A review of Republican Gomorra: Inside the Movement That Shattered the Party, by Max Blumenthal
@@@@ (4 out of 5)
Not a day goes by that national news reports don’t prominently feature the “Tea Party,” the creation of former Republican Congressioinal leader Dick Armey and the wealthy Right-Wing donors behind him. Those of us who disagree with the fundamental tenets of this made-to-order “grassroots movement” — and that’s a huge majority of the American people — tend to gnash our teeth, roll our eyes, and perform other uncomfortable physical acts whenever we learn about some new outrage from this motley collection of dopes and lunatics.
It wasn’t always so, though. Remember the “Religious Right?”
Barely two years ago a young, award-winning journalist and blogger named Max Blumenthal — son of Sidney Blumenthal, late of the Clinton White House — published an examination of this earlier incarnation of Republican extremism. His book, Republican Gomorra, was a New York Times bestseller and was warmly welcomed by readers who had scratched their heads in consternation over the peculiar beliefs and irrational antics of this seemingly all-powerful movement as it moved to gain dominance in the Republican Party. Blumenthal’s psychosocial analysis, grounded in the work of Erich Fromm, delves deeply into the psyches of many of the movement’s leaders, most notably James Dobson of Focus on the Family and Rick Warren (yes, the Rick Warren who gave the invocation at Barack Obama’s inauguration). .
Now, don’t make the mistake of confusing the Religious Right with the Tea Party, which are uncomfortable bedfellows and mutually inconsistent in many key ways. For example, it was Dobson and his allies who were behind the ouster of Dick Armey from his leadership post on Capitol Hill, finding that the Congressman, whose priorities revolve around federal spending, was not sufficiently supportive of the social agenda of the Religious Right.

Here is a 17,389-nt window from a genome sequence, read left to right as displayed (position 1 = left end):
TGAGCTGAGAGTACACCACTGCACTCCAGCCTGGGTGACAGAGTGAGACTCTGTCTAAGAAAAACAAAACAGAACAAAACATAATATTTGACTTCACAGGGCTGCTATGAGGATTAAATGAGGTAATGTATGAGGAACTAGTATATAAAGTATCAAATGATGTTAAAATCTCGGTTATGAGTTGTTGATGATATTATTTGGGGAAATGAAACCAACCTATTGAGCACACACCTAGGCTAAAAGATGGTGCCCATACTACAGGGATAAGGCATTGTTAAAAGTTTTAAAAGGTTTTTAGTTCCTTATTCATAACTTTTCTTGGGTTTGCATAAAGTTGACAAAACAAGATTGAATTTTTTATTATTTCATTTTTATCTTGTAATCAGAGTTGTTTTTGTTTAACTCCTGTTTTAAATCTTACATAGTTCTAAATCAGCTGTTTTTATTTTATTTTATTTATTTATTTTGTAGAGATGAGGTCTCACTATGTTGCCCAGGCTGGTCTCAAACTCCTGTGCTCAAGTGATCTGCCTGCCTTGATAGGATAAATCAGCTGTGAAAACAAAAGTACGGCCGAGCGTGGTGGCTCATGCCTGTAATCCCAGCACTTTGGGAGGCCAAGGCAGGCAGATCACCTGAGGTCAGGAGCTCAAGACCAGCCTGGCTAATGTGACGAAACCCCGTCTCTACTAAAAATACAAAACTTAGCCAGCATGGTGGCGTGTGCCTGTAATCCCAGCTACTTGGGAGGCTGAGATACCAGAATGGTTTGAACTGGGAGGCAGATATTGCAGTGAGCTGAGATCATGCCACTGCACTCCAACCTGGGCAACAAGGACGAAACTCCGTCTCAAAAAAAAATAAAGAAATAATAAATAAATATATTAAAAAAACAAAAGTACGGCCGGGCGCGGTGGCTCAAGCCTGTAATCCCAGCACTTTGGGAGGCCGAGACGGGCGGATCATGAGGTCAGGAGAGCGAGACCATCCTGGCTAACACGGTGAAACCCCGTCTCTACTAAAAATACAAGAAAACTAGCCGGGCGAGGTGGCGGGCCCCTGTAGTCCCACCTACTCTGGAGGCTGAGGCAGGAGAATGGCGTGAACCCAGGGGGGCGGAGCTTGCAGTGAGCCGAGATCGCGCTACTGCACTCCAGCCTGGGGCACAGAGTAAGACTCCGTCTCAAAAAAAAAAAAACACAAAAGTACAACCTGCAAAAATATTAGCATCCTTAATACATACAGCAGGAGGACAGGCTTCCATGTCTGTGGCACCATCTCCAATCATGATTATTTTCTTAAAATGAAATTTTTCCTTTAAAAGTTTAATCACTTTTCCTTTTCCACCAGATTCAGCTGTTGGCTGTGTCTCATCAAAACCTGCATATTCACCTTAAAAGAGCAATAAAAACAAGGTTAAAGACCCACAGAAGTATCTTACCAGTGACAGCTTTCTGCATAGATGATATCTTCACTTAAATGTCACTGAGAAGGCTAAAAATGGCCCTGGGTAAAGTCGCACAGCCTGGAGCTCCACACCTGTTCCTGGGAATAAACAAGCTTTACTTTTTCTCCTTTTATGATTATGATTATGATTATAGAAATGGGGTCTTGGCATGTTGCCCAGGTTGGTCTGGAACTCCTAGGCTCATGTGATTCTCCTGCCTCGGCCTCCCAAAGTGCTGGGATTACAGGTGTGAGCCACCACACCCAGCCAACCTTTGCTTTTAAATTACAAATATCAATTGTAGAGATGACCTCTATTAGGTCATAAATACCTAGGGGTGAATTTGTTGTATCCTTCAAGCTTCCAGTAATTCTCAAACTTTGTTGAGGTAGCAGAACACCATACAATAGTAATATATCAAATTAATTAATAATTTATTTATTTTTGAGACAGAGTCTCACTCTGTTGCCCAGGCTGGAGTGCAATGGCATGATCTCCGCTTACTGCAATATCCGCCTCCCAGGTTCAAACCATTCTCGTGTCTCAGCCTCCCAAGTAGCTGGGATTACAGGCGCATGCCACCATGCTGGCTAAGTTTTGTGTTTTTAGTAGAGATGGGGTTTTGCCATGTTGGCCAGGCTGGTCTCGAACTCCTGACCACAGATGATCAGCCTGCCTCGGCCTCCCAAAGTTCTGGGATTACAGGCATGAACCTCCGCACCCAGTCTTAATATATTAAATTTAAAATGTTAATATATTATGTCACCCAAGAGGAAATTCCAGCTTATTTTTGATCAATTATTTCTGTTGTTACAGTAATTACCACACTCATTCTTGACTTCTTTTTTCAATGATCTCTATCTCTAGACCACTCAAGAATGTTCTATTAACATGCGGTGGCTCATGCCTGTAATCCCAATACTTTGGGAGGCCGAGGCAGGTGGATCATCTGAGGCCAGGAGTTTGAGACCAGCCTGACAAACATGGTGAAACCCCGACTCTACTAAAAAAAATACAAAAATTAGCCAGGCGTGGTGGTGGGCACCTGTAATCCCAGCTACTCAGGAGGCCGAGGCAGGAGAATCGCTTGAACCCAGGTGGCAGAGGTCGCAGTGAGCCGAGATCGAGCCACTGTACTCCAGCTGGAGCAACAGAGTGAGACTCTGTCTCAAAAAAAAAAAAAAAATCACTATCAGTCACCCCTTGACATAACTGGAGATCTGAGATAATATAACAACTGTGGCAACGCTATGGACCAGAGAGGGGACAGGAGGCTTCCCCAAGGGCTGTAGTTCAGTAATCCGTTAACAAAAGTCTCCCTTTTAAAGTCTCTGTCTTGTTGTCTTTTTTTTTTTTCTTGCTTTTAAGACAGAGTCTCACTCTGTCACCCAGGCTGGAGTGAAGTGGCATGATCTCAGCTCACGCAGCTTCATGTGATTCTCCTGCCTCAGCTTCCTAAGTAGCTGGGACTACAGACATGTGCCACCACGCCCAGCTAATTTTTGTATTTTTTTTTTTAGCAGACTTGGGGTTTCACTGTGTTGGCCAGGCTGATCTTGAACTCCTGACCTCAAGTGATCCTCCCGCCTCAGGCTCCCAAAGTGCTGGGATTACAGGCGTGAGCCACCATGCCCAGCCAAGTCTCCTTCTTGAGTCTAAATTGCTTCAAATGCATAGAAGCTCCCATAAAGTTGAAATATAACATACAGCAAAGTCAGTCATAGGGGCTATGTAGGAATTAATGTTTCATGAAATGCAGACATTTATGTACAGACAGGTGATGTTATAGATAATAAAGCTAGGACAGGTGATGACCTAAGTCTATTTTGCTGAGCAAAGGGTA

Blumenthal, bowing to Erich Fromm, likens the Religious Right to the authoritarian movements that seized control in Europe in the 1920s and 1930s. Dissecting the ideology and public practices of this allegedly “Christian” movement (which is hardly Christian in any meaningful way, so far as I can see), Blumenthal finds that its beliefs boil down to beating children into submission when young so that they will be obedient followers of the movement’s father figures as they get older. Not surprisingly, as Fromm so convincingly showed, this practice leads to numerous pathologies. It helps to explain why the Republican Party has been upended by so many lurid sex scandals in recent years. And if you think for one minute that this analysis is exaggerated, check out Dobson’s books (Dare to Discipline, The Strong-Willed Child).
This is a lively and fascinating book based on five years of interviews with the luminaries of the Religious Right, and it’s worth reading today despite the fact that its narrative ends with the election of Barack Obama. The Religious Right may no longer hog the headlines, but there’s no mistaking its continuing hold on so many of the levers of power.